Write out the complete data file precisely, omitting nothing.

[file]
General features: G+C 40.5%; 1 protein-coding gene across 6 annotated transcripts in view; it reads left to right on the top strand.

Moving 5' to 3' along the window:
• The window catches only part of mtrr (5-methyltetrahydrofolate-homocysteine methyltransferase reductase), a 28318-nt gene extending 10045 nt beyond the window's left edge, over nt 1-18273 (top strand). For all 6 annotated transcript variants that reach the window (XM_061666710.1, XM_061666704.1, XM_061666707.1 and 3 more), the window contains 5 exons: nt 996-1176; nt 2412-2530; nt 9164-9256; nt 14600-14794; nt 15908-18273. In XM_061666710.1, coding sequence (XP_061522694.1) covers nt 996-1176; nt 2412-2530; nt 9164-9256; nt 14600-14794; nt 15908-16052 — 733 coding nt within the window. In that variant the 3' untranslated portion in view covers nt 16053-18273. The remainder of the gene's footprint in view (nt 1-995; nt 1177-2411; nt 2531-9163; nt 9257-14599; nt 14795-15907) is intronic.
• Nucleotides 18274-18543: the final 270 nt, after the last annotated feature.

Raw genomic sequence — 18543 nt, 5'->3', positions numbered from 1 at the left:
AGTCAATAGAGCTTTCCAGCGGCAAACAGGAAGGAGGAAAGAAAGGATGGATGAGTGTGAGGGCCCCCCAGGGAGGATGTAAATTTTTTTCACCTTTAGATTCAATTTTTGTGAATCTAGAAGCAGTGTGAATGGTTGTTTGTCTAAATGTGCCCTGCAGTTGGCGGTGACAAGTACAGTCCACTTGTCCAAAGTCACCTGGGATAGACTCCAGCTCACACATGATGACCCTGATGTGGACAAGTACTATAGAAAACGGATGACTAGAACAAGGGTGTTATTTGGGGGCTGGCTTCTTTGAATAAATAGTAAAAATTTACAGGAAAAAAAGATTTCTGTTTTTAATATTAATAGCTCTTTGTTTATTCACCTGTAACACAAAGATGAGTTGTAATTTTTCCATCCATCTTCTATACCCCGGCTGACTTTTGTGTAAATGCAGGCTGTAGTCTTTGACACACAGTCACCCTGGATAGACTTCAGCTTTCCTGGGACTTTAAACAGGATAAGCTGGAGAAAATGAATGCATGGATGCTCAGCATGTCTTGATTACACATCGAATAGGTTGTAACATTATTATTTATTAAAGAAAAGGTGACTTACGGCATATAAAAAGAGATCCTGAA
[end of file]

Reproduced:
General features: G+C 40.5%; 1 protein-coding gene across 6 annotated transcripts in view; it reads left to right on the top strand.

Moving 5' to 3' along the window:
• The window catches only part of mtrr (5-methyltetrahydrofolate-homocysteine methyltransferase reductase), a 28318-nt gene extending 10045 nt beyond the window's left edge, over nt 1-18273 (top strand). For all 6 annotated transcript variants that reach the window (XM_061666710.1, XM_061666704.1, XM_061666707.1 and 3 more), the window contains 5 exons: nt 996-1176; nt 2412-2530; nt 9164-9256; nt 14600-14794; nt 15908-18273. In XM_061666710.1, coding sequence (XP_061522694.1) covers nt 996-1176; nt 2412-2530; nt 9164-9256; nt 14600-14794; nt 15908-16052 — 733 coding nt within the window. In that variant the 3' untranslated portion in view covers nt 16053-18273. The remainder of the gene's footprint in view (nt 1-995; nt 1177-2411; nt 2531-9163; nt 9257-14599; nt 14795-15907) is intronic.
• Nucleotides 18274-18543: the final 270 nt, after the last annotated feature.

Raw genomic sequence — 18543 nt, 5'->3', positions numbered from 1 at the left:
AGTCAATAGAGCTTTCCAGCGGCAAACAGGAAGGAGGAAAGAAAGGATGGATGAGTGTGAGGGCCCCCCAGGGAGGATGTAAATTTTTTTCACCTTTAGATTCAATTTTTGTGAATCTAGAAGCAGTGTGAATGGTTGTTTGTCTAAATGTGCCCTGCAGTTGGCGGTGACAAGTACAGTCCACTTGTCCAAAGTCACCTGGGATAGACTCCAGCTCACACATGATGACCCTGATGTGGACAAGTACTATAGAAAACGGATGACTAGAACAAGGGTGTTATTTGGGGGCTGGCTTCTTTGAATAAATAGTAAAAATTTACAGGAAAAAAAGATTTCTGTTTTTAATATTAATAGCTCTTTGTTTATTCACCTGTAACACAAAGATGAGTTGTAATTTTTCCATCCATCTTCTATACCCCGGCTGACTTTTGTGTAAATGCAGGCTGTAGTCTTTGACACACAGTCACCCTGGATAGACTTCAGCTTTCCTGGGACTTTAAACAGGATAAGCTGGAGAAAATGAATGCATGGATGCTCAGCATGTCTTGATTACACATCGAATAGGTTGTAACATTATTATTTATTAAAGAAAAGGTGACTTACGGCATATAAAAAGAGATCCTGAA